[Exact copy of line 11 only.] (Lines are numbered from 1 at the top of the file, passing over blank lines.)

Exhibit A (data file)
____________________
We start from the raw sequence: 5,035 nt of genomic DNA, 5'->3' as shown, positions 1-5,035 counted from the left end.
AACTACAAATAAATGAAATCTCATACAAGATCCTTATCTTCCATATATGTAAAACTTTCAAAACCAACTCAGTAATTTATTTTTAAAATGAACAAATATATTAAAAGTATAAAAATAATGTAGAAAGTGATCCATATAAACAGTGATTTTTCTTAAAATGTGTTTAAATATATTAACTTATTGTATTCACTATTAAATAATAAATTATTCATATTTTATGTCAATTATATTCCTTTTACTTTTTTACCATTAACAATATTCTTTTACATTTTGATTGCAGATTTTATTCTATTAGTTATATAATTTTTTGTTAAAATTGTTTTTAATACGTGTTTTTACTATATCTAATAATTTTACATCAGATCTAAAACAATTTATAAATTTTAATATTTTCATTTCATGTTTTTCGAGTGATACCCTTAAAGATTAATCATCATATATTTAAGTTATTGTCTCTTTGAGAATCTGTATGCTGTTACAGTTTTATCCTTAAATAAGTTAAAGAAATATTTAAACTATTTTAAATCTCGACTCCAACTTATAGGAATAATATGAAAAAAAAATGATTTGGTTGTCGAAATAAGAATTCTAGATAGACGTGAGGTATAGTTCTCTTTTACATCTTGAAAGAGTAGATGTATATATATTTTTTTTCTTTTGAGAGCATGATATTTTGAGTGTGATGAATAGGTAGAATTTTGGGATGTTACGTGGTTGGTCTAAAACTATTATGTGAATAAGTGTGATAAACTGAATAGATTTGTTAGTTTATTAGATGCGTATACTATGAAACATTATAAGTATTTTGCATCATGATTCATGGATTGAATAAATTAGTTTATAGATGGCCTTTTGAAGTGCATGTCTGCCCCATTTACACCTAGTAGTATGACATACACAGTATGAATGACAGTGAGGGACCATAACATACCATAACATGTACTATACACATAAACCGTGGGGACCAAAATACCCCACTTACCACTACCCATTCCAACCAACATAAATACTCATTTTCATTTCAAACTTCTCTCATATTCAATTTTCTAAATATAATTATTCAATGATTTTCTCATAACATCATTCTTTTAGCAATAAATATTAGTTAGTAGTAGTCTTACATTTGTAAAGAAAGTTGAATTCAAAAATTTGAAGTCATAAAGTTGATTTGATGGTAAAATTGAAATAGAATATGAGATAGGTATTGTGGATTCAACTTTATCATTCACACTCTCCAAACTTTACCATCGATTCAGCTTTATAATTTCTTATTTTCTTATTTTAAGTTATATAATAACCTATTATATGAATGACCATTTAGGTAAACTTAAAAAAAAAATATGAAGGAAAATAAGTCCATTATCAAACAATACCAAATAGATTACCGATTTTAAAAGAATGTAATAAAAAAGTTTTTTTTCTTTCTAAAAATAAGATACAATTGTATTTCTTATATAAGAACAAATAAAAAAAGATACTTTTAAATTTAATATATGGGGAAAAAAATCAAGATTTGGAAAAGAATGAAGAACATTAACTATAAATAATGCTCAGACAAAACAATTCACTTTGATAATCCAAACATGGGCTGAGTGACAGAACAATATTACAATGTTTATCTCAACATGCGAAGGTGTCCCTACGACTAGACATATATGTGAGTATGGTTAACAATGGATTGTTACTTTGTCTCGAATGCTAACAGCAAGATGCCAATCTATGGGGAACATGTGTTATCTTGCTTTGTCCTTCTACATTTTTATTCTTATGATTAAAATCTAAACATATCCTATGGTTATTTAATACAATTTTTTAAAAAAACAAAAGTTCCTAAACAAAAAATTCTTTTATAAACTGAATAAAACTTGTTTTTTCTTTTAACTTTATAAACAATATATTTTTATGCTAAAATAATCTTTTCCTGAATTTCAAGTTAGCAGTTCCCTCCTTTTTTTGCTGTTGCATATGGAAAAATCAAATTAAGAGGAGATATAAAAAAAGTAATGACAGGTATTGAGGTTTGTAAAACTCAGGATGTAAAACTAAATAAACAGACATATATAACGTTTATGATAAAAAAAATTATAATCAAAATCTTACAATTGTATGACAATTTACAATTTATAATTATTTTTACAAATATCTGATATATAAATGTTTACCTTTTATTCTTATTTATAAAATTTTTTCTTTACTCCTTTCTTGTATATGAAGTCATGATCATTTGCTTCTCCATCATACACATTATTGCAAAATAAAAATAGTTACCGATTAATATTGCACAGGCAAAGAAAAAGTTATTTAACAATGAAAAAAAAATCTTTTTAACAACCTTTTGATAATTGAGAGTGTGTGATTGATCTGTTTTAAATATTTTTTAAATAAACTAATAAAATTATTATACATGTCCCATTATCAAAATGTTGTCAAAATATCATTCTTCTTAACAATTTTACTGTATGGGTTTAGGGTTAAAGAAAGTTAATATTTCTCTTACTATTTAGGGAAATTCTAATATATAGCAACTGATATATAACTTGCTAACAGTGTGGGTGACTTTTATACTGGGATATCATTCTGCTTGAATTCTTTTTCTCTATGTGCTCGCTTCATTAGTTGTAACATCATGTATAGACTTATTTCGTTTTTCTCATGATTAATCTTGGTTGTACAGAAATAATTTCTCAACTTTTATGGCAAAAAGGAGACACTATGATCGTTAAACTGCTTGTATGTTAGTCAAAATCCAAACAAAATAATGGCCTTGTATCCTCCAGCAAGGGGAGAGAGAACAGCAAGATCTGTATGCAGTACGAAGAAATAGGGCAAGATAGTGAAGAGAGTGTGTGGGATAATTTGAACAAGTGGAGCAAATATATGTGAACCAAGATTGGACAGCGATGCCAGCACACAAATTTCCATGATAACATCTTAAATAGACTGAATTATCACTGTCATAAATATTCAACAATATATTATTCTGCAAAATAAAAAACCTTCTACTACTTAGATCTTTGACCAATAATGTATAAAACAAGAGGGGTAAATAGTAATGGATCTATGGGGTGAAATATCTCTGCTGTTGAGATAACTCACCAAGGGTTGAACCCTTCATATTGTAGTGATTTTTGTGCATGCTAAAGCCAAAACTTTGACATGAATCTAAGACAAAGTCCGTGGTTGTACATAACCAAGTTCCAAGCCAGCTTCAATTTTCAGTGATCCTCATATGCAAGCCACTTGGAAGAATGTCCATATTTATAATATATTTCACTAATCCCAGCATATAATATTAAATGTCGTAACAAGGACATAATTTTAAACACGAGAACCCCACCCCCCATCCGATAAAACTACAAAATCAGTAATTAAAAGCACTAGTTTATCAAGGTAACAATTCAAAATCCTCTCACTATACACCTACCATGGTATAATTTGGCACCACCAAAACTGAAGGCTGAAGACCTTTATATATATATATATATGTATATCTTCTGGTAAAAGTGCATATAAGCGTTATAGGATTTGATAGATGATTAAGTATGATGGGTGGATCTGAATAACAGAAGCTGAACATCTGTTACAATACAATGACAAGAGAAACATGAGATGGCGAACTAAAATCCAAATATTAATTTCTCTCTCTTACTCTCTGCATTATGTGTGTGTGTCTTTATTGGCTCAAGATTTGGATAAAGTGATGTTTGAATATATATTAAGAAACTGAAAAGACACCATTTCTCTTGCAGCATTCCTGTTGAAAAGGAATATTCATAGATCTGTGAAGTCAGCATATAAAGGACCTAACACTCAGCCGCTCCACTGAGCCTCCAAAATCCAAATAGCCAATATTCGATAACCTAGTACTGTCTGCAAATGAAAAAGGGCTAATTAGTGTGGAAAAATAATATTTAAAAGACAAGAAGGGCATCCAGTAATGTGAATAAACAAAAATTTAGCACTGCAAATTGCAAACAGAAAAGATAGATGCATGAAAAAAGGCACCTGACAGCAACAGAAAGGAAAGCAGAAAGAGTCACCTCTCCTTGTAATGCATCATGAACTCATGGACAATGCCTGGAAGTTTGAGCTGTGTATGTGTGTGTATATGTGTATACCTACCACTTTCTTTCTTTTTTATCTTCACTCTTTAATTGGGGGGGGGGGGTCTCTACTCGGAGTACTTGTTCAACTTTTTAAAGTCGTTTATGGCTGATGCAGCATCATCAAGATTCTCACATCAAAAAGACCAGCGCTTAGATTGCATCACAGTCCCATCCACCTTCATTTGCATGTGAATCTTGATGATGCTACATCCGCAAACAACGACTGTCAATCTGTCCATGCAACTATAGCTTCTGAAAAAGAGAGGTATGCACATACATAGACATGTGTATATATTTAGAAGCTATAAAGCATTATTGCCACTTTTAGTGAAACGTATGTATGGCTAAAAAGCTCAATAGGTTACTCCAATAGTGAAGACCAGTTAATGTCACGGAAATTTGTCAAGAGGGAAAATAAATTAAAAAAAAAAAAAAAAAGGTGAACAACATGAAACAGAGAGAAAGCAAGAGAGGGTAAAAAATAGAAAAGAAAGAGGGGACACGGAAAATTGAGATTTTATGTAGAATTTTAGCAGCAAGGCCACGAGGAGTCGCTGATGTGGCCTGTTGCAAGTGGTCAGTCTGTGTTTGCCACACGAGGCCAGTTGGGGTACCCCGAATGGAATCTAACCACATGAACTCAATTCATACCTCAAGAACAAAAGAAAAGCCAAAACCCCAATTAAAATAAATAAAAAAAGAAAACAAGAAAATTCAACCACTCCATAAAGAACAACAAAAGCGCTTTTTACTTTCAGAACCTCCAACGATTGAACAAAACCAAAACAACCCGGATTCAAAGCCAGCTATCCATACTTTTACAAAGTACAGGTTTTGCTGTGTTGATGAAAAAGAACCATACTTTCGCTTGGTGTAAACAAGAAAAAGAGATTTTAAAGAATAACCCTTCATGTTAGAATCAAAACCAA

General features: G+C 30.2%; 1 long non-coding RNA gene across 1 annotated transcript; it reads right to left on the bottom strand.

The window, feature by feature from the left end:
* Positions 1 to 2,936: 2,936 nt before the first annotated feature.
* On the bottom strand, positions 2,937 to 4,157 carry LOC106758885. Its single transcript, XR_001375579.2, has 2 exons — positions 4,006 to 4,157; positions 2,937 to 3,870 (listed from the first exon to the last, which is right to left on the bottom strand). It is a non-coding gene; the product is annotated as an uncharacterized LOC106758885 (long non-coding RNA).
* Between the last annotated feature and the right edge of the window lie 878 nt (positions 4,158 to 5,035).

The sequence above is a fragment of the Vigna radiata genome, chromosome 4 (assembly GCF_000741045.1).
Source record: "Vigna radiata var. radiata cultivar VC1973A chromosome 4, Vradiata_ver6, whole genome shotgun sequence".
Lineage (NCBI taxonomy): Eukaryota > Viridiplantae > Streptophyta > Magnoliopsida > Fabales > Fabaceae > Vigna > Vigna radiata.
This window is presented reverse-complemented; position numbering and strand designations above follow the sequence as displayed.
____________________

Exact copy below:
This window is presented reverse-complemented; position numbering and strand designations above follow the sequence as displayed.